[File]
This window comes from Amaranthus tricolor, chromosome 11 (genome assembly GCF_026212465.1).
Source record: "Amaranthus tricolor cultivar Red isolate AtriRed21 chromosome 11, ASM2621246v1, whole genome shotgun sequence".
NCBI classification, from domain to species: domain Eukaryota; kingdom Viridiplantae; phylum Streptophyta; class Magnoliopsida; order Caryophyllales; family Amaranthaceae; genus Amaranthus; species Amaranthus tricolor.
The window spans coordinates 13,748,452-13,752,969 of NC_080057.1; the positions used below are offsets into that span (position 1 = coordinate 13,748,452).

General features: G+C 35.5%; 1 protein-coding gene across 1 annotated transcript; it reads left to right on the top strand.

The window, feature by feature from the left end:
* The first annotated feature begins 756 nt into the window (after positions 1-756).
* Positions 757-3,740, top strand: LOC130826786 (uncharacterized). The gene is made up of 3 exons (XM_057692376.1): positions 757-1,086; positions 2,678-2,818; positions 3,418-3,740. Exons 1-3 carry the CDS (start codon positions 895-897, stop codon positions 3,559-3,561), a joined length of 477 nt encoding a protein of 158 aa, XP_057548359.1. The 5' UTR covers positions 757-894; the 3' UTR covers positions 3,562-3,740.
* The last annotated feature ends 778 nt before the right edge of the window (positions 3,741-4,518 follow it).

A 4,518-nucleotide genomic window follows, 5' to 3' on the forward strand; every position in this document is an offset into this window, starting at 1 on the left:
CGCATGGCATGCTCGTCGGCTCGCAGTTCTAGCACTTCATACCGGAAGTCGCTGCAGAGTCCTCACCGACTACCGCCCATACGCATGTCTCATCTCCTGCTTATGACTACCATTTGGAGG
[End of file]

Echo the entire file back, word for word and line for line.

This window comes from Amaranthus tricolor, chromosome 11 (genome assembly GCF_026212465.1).
Source record: "Amaranthus tricolor cultivar Red isolate AtriRed21 chromosome 11, ASM2621246v1, whole genome shotgun sequence".
NCBI classification, from domain to species: domain Eukaryota; kingdom Viridiplantae; phylum Streptophyta; class Magnoliopsida; order Caryophyllales; family Amaranthaceae; genus Amaranthus; species Amaranthus tricolor.
The window spans coordinates 13,748,452-13,752,969 of NC_080057.1; the positions used below are offsets into that span (position 1 = coordinate 13,748,452).

General features: G+C 35.5%; 1 protein-coding gene across 1 annotated transcript; it reads left to right on the top strand.

The window, feature by feature from the left end:
* The first annotated feature begins 756 nt into the window (after positions 1-756).
* Positions 757-3,740, top strand: LOC130826786 (uncharacterized). The gene is made up of 3 exons (XM_057692376.1): positions 757-1,086; positions 2,678-2,818; positions 3,418-3,740. Exons 1-3 carry the CDS (start codon positions 895-897, stop codon positions 3,559-3,561), a joined length of 477 nt encoding a protein of 158 aa, XP_057548359.1. The 5' UTR covers positions 757-894; the 3' UTR covers positions 3,562-3,740.
* The last annotated feature ends 778 nt before the right edge of the window (positions 3,741-4,518 follow it).

A 4,518-nucleotide genomic window follows, 5' to 3' on the forward strand; every position in this document is an offset into this window, starting at 1 on the left:
CGCATGGCATGCTCGTCGGCTCGCAGTTCTAGCACTTCATACCGGAAGTCGCTGCAGAGTCCTCACCGACTACCGCCCATACGCATGTCTCATCTCCTGCTTATGACTACCATTTGGAGG